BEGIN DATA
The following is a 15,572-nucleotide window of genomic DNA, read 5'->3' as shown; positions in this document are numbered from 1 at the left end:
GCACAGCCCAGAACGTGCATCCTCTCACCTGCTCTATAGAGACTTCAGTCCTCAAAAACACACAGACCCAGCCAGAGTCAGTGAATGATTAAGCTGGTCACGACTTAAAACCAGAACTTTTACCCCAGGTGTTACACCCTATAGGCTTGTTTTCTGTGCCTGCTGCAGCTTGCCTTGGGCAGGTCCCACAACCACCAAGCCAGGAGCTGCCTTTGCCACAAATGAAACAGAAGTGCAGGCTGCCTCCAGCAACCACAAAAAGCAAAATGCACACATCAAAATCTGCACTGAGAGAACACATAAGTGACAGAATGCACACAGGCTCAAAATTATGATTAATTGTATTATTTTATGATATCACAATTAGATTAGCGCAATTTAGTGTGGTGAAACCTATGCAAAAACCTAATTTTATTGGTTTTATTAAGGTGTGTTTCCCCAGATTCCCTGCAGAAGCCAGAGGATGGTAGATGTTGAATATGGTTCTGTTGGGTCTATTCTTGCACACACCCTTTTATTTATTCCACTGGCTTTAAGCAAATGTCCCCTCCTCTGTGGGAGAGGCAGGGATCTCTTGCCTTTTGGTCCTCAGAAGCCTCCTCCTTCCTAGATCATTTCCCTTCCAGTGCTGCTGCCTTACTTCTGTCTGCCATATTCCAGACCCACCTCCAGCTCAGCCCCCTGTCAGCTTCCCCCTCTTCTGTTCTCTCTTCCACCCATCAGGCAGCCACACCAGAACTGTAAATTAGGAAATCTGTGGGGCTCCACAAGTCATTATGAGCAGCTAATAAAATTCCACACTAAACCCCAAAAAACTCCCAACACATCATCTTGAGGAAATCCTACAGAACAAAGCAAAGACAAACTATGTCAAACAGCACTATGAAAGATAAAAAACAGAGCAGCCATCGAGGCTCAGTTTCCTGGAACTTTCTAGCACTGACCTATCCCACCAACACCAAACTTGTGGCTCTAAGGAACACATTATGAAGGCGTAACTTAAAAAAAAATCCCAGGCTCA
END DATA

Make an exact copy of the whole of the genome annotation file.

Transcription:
The following is a 15,572-nucleotide window of genomic DNA, read 5'->3' as shown; positions in this document are numbered from 1 at the left end:
GCACAGCCCAGAACGTGCATCCTCTCACCTGCTCTATAGAGACTTCAGTCCTCAAAAACACACAGACCCAGCCAGAGTCAGTGAATGATTAAGCTGGTCACGACTTAAAACCAGAACTTTTACCCCAGGTGTTACACCCTATAGGCTTGTTTTCTGTGCCTGCTGCAGCTTGCCTTGGGCAGGTCCCACAACCACCAAGCCAGGAGCTGCCTTTGCCACAAATGAAACAGAAGTGCAGGCTGCCTCCAGCAACCACAAAAAGCAAAATGCACACATCAAAATCTGCACTGAGAGAACACATAAGTGACAGAATGCACACAGGCTCAAAATTATGATTAATTGTATTATTTTATGATATCACAATTAGATTAGCGCAATTTAGTGTGGTGAAACCTATGCAAAAACCTAATTTTATTGGTTTTATTAAGGTGTGTTTCCCCAGATTCCCTGCAGAAGCCAGAGGATGGTAGATGTTGAATATGGTTCTGTTGGGTCTATTCTTGCACACACCCTTTTATTTATTCCACTGGCTTTAAGCAAATGTCCCCTCCTCTGTGGGAGAGGCAGGGATCTCTTGCCTTTTGGTCCTCAGAAGCCTCCTCCTTCCTAGATCATTTCCCTTCCAGTGCTGCTGCCTTACTTCTGTCTGCCATATTCCAGACCCACCTCCAGCTCAGCCCCCTGTCAGCTTCCCCCTCTTCTGTTCTCTCTTCCACCCATCAGGCAGCCACACCAGAACTGTAAATTAGGAAATCTGTGGGGCTCCACAAGTCATTATGAGCAGCTAATAAAATTCCACACTAAACCCCAAAAAACTCCCAACACATCATCTTGAGGAAATCCTACAGAACAAAGCAAAGACAAACTATGTCAAACAGCACTATGAAAGATAAAAAACAGAGCAGCCATCGAGGCTCAGTTTCCTGGAACTTTCTAGCACTGACCTATCCCACCAACACCAAACTTGTGGCTCTAAGGAACACATTATGAAGGCGTAACTTAAAAAAAAATCCCAGGCTCA